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Número de publicaciónUS6841198 B2
Tipo de publicaciónConcesión
Número de solicitudUS 10/267,267
Fecha de publicación11 Ene 2005
Fecha de presentación9 Oct 2002
Fecha de prioridad18 Oct 2001
TarifaPagadas
También publicado comoDE60229977D1, EP1448838A1, EP1448838B1, US20030111633, WO2003033810A1
Número de publicación10267267, 267267, US 6841198 B2, US 6841198B2, US-B2-6841198, US6841198 B2, US6841198B2
InventoresRobb Richard Gardner, William Michael Scheper, Mark Robert Sivik
Cesionario originalStrike Investments, Llc
Exportar citaBiBTeX, EndNote, RefMan
Enlaces externos: USPTO, Cesión de USPTO, Espacenet
Durable press treatment of fabric
US 6841198 B2
Resumen
A post mill or post manufacturing process for reducing wrinkle and crease problems in fabric articles is provided. The process involves the domestic or commercial laundry application of a phosphonate- and phosphinate-containing polycarboxylate cross-linking agent followed by at least partial curing of the cross-linking agent via the application of heat to the article. The present invention also includes an article of manufacture or product comprising the treatment composition, at least one container for the treatment composition and accompanying text instructing the user of the product on application of the treatment.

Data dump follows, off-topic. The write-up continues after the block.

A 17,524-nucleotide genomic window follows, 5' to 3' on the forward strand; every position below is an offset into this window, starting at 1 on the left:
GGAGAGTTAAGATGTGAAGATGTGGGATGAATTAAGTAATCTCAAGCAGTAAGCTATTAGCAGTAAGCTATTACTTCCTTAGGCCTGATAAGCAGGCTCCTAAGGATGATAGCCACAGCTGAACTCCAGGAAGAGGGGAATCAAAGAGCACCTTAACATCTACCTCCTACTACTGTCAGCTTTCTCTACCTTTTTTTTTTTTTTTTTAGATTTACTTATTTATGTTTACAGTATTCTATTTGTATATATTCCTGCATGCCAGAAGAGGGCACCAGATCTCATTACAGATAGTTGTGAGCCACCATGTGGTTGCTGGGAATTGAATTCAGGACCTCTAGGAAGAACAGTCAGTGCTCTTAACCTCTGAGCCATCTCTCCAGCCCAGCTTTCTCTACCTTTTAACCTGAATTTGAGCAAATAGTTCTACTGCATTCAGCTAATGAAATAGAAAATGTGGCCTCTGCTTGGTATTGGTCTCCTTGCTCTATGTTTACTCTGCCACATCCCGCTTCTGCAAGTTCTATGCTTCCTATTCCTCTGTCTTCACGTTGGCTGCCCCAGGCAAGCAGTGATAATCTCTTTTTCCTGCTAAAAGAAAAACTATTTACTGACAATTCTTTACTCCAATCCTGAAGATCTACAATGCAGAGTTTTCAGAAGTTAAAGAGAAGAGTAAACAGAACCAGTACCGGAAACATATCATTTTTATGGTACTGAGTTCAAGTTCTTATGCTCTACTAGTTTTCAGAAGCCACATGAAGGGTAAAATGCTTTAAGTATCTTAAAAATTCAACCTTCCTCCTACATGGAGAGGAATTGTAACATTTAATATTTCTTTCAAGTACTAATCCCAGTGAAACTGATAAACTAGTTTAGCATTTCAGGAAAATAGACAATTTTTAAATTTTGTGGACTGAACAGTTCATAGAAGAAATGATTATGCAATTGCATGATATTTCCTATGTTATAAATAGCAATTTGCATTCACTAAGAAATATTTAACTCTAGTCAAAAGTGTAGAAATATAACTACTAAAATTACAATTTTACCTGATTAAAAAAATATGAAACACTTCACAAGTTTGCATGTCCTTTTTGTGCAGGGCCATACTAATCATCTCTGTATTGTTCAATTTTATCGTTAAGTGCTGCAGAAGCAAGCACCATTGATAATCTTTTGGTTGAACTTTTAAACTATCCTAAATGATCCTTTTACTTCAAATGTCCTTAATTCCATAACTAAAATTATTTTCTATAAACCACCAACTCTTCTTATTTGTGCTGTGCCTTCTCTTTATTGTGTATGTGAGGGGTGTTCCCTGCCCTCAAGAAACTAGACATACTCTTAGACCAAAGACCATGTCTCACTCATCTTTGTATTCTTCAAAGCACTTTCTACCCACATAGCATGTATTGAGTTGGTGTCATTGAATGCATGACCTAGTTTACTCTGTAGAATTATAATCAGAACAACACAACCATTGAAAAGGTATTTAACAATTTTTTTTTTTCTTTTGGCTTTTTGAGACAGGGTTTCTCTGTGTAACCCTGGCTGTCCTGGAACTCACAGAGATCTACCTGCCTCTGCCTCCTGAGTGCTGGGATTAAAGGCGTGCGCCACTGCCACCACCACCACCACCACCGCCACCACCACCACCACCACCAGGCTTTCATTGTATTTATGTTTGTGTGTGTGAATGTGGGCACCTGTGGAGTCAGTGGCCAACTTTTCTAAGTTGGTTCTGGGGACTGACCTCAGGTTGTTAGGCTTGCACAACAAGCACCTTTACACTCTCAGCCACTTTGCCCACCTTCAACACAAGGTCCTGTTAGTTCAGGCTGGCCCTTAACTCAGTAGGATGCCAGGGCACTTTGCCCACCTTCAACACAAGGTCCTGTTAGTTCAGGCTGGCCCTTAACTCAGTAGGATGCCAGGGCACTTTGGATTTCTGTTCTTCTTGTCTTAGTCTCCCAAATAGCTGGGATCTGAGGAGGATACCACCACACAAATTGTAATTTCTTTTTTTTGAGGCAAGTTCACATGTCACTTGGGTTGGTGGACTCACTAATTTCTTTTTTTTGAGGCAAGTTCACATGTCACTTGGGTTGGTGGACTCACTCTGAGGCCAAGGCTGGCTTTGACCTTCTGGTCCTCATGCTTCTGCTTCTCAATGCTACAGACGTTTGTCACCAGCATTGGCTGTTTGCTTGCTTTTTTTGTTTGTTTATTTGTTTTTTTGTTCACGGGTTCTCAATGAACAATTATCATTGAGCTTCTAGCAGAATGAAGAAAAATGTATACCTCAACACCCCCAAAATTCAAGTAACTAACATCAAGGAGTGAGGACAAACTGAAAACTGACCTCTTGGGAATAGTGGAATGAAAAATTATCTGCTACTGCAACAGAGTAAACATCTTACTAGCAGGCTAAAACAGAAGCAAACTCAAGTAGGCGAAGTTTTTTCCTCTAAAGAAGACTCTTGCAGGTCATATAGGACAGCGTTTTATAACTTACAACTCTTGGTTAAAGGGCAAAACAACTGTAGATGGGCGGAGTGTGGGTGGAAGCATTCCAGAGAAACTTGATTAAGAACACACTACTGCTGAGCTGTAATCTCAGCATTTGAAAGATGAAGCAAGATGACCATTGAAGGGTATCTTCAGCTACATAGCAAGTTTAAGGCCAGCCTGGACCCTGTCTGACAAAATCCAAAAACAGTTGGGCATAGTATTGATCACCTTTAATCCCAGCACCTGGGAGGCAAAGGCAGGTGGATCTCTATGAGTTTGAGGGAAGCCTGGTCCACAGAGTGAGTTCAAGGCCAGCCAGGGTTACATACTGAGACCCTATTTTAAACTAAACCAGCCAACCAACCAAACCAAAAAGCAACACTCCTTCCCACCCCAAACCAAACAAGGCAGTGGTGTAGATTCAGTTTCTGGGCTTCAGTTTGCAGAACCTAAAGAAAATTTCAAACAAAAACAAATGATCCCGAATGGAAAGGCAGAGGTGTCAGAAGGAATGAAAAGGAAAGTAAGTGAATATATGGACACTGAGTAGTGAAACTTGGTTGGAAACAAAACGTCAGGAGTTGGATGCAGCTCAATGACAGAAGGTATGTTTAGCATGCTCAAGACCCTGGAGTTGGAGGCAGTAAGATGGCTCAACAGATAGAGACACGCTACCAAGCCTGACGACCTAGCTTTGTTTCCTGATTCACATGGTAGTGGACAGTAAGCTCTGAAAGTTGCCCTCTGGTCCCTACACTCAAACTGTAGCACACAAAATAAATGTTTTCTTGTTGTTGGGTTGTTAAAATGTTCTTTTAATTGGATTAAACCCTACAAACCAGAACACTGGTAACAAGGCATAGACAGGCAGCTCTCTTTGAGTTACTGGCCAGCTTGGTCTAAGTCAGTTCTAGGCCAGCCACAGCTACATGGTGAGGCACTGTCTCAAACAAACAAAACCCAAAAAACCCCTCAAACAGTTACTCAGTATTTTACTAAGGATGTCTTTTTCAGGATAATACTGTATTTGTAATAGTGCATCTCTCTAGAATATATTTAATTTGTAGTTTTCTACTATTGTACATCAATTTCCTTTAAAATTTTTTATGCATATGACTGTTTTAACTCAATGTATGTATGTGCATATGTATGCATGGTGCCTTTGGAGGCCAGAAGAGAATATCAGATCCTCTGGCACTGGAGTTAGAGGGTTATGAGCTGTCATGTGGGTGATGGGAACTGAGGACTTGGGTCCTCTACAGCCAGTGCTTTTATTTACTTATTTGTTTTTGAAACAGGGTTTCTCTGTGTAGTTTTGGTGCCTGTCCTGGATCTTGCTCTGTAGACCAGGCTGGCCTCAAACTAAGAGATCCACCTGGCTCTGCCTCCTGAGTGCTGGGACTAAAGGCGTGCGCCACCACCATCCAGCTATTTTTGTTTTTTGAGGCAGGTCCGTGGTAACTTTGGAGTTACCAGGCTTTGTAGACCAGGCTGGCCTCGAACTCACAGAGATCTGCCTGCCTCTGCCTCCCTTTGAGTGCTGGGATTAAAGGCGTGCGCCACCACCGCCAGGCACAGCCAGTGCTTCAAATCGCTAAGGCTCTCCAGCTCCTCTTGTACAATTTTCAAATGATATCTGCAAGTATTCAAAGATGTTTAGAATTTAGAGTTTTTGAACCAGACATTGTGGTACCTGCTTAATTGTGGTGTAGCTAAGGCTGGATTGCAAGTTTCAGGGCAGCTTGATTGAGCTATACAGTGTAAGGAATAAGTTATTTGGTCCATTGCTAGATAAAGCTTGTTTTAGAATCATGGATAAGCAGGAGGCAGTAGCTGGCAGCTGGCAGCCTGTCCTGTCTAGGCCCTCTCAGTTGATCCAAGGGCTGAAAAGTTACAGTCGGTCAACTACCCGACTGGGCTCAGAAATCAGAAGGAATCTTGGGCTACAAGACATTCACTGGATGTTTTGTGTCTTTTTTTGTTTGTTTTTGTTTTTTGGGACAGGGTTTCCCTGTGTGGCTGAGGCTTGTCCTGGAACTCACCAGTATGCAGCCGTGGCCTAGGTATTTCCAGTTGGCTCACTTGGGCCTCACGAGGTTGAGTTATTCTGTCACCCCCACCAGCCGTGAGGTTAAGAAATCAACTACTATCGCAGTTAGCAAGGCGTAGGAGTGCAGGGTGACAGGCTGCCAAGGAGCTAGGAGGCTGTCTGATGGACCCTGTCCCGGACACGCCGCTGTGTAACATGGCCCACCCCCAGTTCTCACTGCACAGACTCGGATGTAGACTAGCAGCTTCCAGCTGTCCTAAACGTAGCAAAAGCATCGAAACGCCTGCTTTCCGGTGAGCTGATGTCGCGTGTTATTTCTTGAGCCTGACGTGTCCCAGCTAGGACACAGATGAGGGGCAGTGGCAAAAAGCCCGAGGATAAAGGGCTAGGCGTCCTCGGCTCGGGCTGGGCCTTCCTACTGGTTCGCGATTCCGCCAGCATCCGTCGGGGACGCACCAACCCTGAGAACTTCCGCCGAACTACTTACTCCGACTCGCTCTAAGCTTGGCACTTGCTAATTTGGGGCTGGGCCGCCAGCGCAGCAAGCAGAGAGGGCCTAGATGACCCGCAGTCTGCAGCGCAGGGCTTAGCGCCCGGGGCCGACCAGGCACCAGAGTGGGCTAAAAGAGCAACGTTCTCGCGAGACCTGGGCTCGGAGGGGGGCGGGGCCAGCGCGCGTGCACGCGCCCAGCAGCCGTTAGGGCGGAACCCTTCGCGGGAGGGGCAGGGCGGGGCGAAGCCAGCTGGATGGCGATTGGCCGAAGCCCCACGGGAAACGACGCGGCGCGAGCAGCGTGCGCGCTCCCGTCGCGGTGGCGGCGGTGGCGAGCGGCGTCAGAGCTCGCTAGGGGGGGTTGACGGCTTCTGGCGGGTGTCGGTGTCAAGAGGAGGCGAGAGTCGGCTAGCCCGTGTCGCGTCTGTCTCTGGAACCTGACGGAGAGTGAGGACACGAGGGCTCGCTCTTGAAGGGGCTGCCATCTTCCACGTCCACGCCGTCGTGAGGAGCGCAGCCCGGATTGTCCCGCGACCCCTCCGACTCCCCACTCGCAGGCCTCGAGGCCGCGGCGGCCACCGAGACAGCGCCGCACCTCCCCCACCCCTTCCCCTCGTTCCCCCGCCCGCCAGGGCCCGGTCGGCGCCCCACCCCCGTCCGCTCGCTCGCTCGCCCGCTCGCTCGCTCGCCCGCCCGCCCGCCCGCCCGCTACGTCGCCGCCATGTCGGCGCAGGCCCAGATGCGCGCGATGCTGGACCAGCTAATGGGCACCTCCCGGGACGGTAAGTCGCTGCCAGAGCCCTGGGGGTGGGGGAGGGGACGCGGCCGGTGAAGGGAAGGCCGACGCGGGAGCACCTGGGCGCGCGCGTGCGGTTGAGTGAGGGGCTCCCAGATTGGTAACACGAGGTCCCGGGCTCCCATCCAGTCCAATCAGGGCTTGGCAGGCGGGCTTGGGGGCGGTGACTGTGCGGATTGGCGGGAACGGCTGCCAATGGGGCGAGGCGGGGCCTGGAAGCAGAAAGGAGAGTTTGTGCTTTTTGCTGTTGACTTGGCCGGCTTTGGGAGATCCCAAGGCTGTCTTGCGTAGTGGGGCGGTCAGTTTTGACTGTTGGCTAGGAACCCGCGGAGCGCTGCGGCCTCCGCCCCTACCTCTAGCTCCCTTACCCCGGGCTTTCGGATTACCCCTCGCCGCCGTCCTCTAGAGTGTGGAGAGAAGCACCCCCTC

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Reclamaciones(10)
1. A process for reducing wrinkle and crease problems in a fabric article, the process comprising the steps of:
a) applying to the article a treatment composition comprising a phosphonate- or phosphinate-containing cross-linking agent and a suitable cross-linking catalyst wherein the cross-linking agent is selected from the group consisting of